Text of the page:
Among some of the birding highlights of recent weeks have been the geese, which are always one of the real joys of winter bird-watching. I’m not often put off getting out during poor weather, but these almost apocalyptic winds of late suggested to me that time might better be spent in the warmth and with a good book in my hand so…….. Whilst not reading Jonathan Dimbleby’s Battle of the Atlantic, I listened to the gales outside and felt pleased that I wasn’t in a convoy riding the Atlantic waves, and then I pulled Wildfowl of the British Isles and N W Europe/Brian Martin off the shelves and dusted it down. Now almost twenty-five years old some of the data mentioned is very much out of date, but there is still some good reading to be had, especially amongst Martin’s information on the naming of the wildfowl. Incidentally I also have Brian Martin’s Birds of Prey of the British Isles, published in 1992, one year before the wildfowl book, and in this case signed by the one and only Bill Oddie who I met years ago at a bird fair up at Druridge. I wonder if any of you were there on that day? I don’t remember anything like that taking place for many a year in this area. I felt a bit awkward asking Bill to sign a copy of a book that he wasn’t the author of, but he didn’t seem to mind. I bumped into him later in the dunes, but I gained the impression he didn’t want to be disturbed whilst birding (I fully appreciate why, as I’m inclined to be the same) so only a nod was exchanged. I know Bill rates Northumberland highly and I’m sure I have it correct that he used to be involved at the observatory at Monk’s House. Anyway I’d been thinking about the Bean Goose and White-fronted Geese I’d seen this month, hence the book coming off the shelf.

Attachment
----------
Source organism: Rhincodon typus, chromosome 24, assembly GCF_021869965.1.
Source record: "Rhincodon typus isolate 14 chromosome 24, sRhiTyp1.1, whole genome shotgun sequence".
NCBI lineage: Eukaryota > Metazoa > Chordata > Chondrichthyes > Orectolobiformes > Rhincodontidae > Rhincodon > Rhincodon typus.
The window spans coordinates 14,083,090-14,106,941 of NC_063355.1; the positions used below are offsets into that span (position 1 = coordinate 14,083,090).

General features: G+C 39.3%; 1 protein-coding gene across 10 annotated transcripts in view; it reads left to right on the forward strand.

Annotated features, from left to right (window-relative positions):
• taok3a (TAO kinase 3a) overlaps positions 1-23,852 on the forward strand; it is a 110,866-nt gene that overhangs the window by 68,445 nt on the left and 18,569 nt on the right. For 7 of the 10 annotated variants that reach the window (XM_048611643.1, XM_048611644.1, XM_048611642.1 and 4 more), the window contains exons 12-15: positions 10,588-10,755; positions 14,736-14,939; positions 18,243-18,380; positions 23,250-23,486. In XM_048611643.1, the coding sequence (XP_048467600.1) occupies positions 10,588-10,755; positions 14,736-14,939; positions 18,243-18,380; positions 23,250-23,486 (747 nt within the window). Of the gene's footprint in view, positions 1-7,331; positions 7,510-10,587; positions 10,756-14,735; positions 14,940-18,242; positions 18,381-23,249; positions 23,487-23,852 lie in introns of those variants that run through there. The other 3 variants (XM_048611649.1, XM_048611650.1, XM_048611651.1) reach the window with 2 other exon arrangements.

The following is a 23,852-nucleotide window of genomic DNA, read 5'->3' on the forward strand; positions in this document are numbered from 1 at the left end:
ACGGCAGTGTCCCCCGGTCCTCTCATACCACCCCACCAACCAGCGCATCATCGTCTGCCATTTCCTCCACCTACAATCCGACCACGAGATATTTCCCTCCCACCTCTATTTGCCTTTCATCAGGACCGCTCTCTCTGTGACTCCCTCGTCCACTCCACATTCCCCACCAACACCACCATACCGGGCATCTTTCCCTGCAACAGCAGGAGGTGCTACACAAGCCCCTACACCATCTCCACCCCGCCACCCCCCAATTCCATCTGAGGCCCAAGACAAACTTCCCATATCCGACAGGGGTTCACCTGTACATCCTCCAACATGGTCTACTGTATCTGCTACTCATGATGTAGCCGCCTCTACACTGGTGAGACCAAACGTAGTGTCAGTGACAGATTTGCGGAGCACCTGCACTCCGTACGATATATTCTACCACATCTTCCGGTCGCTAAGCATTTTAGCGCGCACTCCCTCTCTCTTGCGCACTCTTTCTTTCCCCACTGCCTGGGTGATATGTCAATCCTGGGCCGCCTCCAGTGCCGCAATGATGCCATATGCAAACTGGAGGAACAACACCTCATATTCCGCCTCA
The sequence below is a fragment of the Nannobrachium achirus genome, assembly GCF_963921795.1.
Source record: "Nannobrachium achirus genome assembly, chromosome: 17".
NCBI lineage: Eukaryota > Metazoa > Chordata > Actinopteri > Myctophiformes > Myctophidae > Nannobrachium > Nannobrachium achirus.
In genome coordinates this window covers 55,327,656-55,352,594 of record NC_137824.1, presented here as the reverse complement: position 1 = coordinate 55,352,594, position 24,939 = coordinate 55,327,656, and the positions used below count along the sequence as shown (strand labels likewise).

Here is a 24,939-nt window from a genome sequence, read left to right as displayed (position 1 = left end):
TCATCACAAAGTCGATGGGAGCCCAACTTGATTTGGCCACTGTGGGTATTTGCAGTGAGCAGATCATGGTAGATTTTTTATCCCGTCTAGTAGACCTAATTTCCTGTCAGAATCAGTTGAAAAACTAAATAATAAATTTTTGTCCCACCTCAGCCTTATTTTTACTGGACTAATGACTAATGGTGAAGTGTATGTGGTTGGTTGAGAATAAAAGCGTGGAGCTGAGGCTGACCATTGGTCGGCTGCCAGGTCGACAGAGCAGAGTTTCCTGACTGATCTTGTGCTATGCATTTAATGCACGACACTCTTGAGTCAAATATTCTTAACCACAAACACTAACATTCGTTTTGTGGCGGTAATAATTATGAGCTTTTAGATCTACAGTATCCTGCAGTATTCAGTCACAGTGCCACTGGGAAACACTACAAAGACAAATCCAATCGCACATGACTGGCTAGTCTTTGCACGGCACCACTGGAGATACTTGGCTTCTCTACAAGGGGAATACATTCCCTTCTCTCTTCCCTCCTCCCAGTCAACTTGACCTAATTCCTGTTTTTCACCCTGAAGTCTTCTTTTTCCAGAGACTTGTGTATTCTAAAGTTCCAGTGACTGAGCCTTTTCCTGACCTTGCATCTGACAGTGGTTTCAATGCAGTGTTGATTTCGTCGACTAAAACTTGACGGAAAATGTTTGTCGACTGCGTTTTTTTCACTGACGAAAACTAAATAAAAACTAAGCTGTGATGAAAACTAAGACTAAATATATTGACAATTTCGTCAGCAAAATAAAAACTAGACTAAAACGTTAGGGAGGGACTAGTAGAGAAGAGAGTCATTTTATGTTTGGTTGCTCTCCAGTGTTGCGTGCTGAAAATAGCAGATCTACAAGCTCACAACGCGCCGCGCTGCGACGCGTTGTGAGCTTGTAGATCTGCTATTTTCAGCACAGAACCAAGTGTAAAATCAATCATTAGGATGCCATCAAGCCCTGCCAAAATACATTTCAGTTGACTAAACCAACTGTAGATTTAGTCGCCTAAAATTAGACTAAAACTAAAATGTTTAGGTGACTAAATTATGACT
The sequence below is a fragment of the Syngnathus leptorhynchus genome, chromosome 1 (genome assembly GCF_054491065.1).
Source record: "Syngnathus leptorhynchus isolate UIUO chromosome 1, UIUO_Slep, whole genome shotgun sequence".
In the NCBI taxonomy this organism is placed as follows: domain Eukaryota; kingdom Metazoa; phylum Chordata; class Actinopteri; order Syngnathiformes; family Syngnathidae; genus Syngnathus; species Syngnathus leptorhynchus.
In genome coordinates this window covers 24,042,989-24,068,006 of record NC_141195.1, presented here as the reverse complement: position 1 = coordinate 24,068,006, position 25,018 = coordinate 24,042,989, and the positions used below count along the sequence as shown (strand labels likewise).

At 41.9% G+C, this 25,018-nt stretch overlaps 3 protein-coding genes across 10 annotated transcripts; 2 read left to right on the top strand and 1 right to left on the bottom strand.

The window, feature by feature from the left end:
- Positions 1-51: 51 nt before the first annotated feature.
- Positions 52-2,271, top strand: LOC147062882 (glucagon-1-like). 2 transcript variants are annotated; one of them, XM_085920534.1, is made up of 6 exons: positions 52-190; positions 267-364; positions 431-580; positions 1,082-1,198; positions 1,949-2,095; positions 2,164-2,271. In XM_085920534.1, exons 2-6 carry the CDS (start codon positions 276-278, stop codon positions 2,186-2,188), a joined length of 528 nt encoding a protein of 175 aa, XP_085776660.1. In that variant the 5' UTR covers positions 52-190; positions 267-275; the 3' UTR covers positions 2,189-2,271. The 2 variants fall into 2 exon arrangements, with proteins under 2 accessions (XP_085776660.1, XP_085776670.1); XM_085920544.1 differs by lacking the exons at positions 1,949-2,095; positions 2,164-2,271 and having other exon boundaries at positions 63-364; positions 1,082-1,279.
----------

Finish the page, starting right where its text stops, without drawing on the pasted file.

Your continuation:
Canada Geese, Patch.